- Free version allows you to release only uncomerciall games

+ Commercial license costs only 99 $

+ In the noncommercial version you have all the same tools the AAA studios use.

+ Awesome graphics

+ In short next gen engine ue4 will be released

Both are awesome engines, but I prefer using UDK, as I said, it's better to choose an existing engine if you want to be an indie def.

Also, both engines have an awesome active community, so you have a place to ask questions.

Edited by cube2222

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If you want to make games, then maybe you don't necessarily need to use C++? If your goal is learning programming rather than making games, then my advice is counter to all that above - forget youtube (you crazy kids - video is a terrible method of communicating this stuff!) or twitter or blindly following some holy coding guru. Old fashioned formal education is the way to go in my opinion, or get a (decent) book out of the library. Or Bruce Eckel's 'Thinking in C++' is good and free to download:

 

http://www.mindviewinc.com/Books/downloads.html

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If you want to make games, then maybe you don't necessarily need to use C++? If your goal is learning programming rather than making games, then my advice is counter to all that above - forget youtube (you crazy kids - video is a terrible method of communicating this stuff!) or twitter or blindly following some holy coding guru. Old fashioned formal education is the way to go in my opinion, or get a (decent) book out of the library. Or Bruce Eckel's 'Thinking in C++' is good and free to download:

 

http://www.mindviewinc.com/Books/downloads.html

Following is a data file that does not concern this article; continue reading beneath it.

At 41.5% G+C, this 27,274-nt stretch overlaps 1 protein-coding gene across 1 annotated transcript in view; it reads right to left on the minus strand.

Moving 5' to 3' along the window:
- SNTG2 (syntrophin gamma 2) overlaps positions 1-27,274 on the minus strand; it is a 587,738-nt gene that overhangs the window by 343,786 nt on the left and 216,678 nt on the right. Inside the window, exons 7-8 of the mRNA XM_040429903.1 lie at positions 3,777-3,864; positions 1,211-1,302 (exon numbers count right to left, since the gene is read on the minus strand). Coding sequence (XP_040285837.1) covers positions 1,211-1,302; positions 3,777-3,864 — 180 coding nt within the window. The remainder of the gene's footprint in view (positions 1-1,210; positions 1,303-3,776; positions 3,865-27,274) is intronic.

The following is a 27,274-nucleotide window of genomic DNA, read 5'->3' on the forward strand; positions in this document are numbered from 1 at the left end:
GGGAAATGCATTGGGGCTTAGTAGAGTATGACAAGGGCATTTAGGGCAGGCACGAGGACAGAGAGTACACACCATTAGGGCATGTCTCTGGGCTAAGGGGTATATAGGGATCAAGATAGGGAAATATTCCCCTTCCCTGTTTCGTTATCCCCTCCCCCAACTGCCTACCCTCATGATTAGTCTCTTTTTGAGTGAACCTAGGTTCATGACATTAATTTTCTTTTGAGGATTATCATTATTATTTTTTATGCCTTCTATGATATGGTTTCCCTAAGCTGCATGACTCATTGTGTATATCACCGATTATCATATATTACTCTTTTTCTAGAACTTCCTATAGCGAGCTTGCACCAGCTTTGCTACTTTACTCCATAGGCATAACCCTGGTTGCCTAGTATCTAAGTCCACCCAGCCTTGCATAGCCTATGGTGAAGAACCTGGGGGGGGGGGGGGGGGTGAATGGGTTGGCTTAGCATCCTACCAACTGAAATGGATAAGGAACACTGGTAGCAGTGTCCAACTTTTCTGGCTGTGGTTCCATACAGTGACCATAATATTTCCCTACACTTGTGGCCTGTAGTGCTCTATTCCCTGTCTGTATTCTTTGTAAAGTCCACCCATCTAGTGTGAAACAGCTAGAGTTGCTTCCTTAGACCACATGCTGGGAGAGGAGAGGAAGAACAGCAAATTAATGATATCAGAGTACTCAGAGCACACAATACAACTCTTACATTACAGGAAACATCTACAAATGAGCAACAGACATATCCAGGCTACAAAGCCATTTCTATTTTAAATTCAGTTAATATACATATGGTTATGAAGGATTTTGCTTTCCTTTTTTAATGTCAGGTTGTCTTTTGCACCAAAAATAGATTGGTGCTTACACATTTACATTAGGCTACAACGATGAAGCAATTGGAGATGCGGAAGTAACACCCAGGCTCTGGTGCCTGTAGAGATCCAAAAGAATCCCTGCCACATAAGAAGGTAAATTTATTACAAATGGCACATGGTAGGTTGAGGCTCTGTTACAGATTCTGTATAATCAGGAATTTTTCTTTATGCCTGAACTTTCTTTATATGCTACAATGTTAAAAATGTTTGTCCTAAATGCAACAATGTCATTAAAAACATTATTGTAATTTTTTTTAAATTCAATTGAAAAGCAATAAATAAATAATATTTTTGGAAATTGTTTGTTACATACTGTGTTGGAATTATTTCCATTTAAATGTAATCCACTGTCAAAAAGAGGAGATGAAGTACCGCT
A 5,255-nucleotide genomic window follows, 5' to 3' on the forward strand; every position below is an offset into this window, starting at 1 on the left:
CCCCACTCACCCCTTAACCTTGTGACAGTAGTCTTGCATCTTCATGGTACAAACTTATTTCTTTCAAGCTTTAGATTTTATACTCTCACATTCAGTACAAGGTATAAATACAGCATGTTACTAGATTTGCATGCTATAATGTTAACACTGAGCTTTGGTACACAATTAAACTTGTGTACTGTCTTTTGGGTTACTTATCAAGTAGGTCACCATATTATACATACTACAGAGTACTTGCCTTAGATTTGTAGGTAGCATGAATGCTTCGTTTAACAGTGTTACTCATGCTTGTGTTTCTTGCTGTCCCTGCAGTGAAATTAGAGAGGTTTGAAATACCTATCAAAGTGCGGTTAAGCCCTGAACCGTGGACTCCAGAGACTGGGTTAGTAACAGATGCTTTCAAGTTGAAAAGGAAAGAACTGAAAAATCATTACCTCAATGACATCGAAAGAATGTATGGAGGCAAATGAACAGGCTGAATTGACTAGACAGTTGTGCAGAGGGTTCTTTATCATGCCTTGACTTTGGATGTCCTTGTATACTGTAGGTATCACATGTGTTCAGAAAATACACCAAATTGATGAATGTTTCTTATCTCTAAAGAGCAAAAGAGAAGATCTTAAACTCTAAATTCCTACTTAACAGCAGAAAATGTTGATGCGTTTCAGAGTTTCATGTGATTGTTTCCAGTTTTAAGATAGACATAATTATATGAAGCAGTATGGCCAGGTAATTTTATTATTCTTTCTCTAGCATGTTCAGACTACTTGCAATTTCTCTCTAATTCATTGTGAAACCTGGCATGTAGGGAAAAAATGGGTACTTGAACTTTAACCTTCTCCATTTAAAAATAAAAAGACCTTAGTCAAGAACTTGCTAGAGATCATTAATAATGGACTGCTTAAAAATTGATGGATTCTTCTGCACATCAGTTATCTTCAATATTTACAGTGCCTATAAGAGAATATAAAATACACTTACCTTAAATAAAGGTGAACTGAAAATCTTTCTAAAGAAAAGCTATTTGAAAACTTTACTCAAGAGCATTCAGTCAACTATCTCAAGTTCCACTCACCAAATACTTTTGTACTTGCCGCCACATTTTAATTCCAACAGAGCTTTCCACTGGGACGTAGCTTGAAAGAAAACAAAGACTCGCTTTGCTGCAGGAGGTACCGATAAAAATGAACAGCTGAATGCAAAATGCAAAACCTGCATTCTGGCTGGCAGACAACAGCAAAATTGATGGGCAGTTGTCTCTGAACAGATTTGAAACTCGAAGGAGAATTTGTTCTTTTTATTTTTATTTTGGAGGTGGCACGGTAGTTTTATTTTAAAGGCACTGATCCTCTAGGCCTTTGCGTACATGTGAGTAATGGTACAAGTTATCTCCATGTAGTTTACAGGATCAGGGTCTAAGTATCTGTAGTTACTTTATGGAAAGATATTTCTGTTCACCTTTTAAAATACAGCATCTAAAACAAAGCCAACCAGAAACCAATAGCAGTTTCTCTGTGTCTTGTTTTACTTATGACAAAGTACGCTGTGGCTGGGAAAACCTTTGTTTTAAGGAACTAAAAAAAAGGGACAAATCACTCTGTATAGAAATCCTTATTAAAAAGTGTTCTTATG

Old fashioned formal education also consist of following "holy coding gurus". They're called teachers, it's their job to be a guru to lean on.

 

If you think youtube is bad, then you haven't been looking at the right videos. thenewboston is one of the better channels out there, and with regards to computer science, there's top universities in the world that provide video lectures and talks on a wide range of topics. Check out Stanford University, UNSW and many others. Don't judge the entire industry of videomaking on what you've seen in one amateur series on Youtube (or, let's face it, several, cause I do get where you're coming from). Ultimately though, the best way to learn is to actually just start coding and producing stuff.

 

After watching TheCherno's video series up to his 28th video or so (which imo was a really bad one in an otherwise decent series), I learned more about Java in 3 days than what I've learned in 2 weeks earlier. So your statement is simply not true, not to mention that videos and visual presentation, provided that they are actually good, is proven scientifically to be one of the best ways to teach stuff. Not to mention the fact that different people learn things in different ways - Visually, auditory, reading/writing and kinesthetically.

 

Books are generally best for reference, not as a big method of teaching. Why do you think teachers combine book-reading with a classroom and a school board? They want the students to not only memorize it, but to understand it as well. Besides, even the best books are those with visual examples that motivate the reader to actually pay attention, as well.

 

Additionally, even within formal education there's good and bad schools. And some local schools are absolutely horrendous, teaching you creationism, astrology and other proven nonsense that has absolutely no relevance in the real world of causal facts.

Edited by Malabyte